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Point Fire, 1995
Island Fork Fire, 1999

Point Fire Case Study

Point Fire Accident Investigation

A. Point Fire Overview

B. Investigation

C. Recommendations

D. Supporting Data

  • Sequence of Events
  • Organization Charts
  • Site Investigation
  • Fire Behavior Report
  • Property Damage Report
  • Witness Statements
  • Outline of Kuna Wildland Training Provided by BLM

E. Records and Reports

  • Preplanned Dispatch
  • BLM Radio Transmission Log
  • Ada County Dispatch Log
  • Fire Incident Status Summary
  • Escaped Fire Situation Analysis
  • Wildland Fire Entrapment Report
  • Technical Analysis of Personal Protective Equipment
  • Vehicle Inspection
  • Weather Reports

F. Glossary


Island Fork Fire Accident Investigation


Island Fork Fire, NIOSH Report

Point Fire — U.S. District Court Civil Case

Ruling on I.C.'s Decisions - Nov. 10, 1998
 • Factual Background
 • Legal Analysis

Ruling on BLM Liability - Feb. 19, 1999
Findings of Fact
 • Legal Standards
 • Analysis

Ruling on Public Safety Officer Benefits (PSOB)


Surviving Fire Entrapments


Colorado Firecamp extends special thanks to Linda Perkins, BLM Idaho State FOIA Coordinator, for her friendly assistance in gathering the Point Fire documents. BLM FOIA Letter





Civil Case No. 96-0324-S-BLW
(Consolidated with)
Civil Case No. 96-0452-S-BLW
Civil Case No. 97-0129-S-BLW

Legal Analysis

The plaintiffs—Joshua Oliver's father and the heirs of both firefighters—brought this suit against the BLM under the Federal Tort Claims Act. The plaintiffs claim that the BLM made many different negligent decisions that ultimately caused the deaths of Buttram and Oliver. The BLM responds that its challenged decisions are protected from attack by the discretionary function exception to the FTCA.

The FTCA waives the Government's sovereign immunity for tort claims arising out of the negligent conduct of its employees acting within the scope of their employment. Gager v. U.S., 149 F.3d 918, 920 (9th Cir, 1998), cert. denied, 1998 WL 686800 (Nov. 2, 1998). The discretionary function exception of the FTCA is a statutory reservation of sovereign immunity for a particular class of tort claims. Id. The exception retains immunity when the claim is “based upon the exercise or performance or the failure to exercise or perform a discretionary function or duty on the part of a federal agency or an employee of the Government, whether or not the discretion involved be abused." 28 U.S.C.§ 2680(a).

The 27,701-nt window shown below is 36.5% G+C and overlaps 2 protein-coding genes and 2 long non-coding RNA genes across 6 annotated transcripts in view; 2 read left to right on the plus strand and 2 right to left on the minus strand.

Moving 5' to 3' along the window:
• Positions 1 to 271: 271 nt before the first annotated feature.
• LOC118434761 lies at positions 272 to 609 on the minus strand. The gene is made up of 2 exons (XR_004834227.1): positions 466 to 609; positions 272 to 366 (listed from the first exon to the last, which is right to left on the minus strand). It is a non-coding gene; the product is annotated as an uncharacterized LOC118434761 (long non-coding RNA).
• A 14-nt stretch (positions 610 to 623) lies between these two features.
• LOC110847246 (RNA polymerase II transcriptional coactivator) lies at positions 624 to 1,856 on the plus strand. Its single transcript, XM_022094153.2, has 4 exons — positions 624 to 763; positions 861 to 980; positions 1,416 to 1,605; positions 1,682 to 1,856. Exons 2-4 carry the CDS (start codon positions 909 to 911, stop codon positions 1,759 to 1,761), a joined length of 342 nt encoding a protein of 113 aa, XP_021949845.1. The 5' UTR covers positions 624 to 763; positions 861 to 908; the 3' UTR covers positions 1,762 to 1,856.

A two-step test determines whether the discretionary function exception is applicable. First, “the exception covers only acts that are discretionary in nature, acts that involve an element of judgment or choice.” United States v. Gaubert, 499 U.S. 315 (1991) (quoting Berkovitz v. United States, 486 US. 531, 536 (1988)). This requirement of judgment or choice is not satisfied if a federal statute, regulation, or policy requires a particular course of action. Id. at 322. Second, the discretion exercised must be “of the kind that the discretionary function exception was designed to shield,” Id. at 321-22. The judgments and choices entitled to protection are those “grounded in social economic, and political policy.” United States v. Varig Airlines, 467 U.S. 797 (1984).

This second step of the test was discussed by the Supreme Court in Gaubert. In that case, the Supreme Court reviewed an appeals court decision holding that governmental officials are “only protected by the discretionary function exception until their actions became operational in nature.” Gaubert v, U.S., 885 F.2d 1284, 1289 (5th Cir. 1989), The Supreme Court disagreed: “[O]nce the [court of appeals] determined that some of the actions challenged by Gaubert occurred at an operational level, it concluded, incorrectly, that those actions must necessarily have been outside the scope of the discretionary function exception.” Gaubert, 499 U.S. at 326. This holding was consistent with the Court's prior holding in Varig Airlines that “it is the nature of the conduct, rather than the status of the actor, that governs whether the discretionary function exception applies in a given case.” Varig Airlines, 467 U.S. at 813. Thus, even day-to-day managerial decisions could be protected if they are “grounded in policy.” Gaubert, 499 U.S. at 324.

To answer discretionary function issues, several Ninth Circuit decisions offer guidance. When a car accident victim sued National Park rescue personnel, the discretionary function exception prevented her from asserting that the rescuers should have had more life-saving equipment on hand, but did not prevent her from showing that they failed to stabilize her spine and render proper CPR. See Fang v. U.S., 140 F.3d 1238, 1242-43 (9th Cir. 1998). While the allocation of Park resources is driven largely by economic and policy concerns, these factors disappear when Park rescue personnel are treating the victim at the scene of a car wreak. Id.